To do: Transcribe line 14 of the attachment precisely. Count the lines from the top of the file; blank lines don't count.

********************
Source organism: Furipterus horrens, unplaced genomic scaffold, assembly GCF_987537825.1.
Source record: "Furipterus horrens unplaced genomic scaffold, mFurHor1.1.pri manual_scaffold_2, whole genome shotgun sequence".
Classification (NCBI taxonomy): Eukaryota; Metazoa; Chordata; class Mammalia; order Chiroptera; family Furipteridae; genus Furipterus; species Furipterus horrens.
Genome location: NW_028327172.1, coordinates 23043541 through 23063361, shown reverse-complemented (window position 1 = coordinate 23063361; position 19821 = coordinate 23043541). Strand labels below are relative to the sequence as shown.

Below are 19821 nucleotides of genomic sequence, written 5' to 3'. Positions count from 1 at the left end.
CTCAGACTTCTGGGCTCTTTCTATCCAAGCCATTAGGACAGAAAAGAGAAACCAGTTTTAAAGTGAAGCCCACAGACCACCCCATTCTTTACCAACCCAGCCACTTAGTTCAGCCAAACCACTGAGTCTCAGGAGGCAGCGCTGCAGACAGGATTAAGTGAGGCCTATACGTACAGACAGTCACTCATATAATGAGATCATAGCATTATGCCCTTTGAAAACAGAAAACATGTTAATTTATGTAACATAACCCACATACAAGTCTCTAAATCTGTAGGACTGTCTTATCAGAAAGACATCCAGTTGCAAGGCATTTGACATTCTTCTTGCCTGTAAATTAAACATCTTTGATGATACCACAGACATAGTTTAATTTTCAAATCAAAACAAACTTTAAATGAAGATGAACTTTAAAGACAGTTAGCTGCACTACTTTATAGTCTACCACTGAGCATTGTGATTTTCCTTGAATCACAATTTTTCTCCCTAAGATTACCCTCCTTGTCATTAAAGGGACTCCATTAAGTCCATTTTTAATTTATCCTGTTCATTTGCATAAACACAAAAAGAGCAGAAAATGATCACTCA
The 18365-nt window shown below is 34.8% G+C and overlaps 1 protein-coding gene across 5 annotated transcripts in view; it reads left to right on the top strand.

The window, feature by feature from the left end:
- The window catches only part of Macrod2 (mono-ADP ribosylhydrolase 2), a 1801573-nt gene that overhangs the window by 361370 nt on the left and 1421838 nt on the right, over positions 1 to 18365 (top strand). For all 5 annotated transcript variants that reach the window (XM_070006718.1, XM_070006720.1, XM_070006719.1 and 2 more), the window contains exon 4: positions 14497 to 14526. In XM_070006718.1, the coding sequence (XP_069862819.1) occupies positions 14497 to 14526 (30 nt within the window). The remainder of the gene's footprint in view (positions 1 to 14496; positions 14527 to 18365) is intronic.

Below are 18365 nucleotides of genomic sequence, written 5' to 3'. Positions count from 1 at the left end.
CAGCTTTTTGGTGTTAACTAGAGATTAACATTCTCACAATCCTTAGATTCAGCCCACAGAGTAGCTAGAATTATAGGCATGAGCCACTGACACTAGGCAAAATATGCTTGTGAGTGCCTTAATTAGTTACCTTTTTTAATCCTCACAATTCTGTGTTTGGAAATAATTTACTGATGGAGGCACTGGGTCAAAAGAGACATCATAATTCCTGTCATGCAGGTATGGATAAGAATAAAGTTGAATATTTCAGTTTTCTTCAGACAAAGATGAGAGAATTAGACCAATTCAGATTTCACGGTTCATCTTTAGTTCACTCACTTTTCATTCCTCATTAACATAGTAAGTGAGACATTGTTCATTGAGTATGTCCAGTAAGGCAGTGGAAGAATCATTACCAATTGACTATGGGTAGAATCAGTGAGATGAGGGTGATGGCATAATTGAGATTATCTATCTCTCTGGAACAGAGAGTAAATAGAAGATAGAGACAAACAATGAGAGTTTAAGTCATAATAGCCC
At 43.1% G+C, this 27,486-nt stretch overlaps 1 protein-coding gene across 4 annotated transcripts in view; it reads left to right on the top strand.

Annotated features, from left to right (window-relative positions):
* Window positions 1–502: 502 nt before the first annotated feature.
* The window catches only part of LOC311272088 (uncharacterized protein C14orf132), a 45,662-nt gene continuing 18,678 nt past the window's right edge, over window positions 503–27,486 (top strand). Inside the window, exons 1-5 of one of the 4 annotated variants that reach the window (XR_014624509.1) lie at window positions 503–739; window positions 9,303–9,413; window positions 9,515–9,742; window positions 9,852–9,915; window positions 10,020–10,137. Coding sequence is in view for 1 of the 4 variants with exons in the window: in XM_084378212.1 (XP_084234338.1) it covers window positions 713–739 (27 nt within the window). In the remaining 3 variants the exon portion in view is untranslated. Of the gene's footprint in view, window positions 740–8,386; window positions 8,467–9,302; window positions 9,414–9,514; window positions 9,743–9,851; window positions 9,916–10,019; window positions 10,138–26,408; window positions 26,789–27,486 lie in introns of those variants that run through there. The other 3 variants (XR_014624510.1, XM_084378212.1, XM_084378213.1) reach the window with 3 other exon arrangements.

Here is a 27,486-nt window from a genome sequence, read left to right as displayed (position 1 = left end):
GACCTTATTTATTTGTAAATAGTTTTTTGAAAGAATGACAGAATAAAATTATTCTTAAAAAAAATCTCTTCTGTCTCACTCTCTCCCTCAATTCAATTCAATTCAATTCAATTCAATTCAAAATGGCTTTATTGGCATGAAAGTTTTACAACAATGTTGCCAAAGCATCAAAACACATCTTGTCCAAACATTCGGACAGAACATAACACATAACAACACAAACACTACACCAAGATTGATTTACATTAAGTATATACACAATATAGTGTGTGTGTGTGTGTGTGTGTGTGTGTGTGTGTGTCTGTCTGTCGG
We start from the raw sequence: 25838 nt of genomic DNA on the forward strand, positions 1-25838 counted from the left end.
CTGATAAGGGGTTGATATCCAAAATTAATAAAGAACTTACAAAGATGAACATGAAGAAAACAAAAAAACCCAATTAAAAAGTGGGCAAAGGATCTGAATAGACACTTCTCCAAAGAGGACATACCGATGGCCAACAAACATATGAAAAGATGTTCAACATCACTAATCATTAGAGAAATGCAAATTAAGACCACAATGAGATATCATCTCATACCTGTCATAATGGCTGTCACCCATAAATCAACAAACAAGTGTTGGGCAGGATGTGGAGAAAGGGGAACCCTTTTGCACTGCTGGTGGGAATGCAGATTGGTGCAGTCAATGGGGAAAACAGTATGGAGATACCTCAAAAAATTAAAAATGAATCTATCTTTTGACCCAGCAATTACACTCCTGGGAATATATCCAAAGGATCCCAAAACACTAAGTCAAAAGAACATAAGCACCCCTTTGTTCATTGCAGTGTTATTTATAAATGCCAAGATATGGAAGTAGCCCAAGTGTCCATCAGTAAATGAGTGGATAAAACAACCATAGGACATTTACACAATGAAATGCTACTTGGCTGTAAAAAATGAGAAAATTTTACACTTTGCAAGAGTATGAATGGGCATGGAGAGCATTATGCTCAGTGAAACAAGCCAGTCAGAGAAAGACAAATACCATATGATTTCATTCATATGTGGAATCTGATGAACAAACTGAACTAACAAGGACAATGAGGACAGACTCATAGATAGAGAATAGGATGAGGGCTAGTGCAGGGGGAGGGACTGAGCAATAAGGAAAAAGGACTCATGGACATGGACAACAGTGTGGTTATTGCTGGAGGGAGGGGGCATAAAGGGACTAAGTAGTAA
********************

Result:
* Window positions 1–502: 502 nt before the first annotated feature.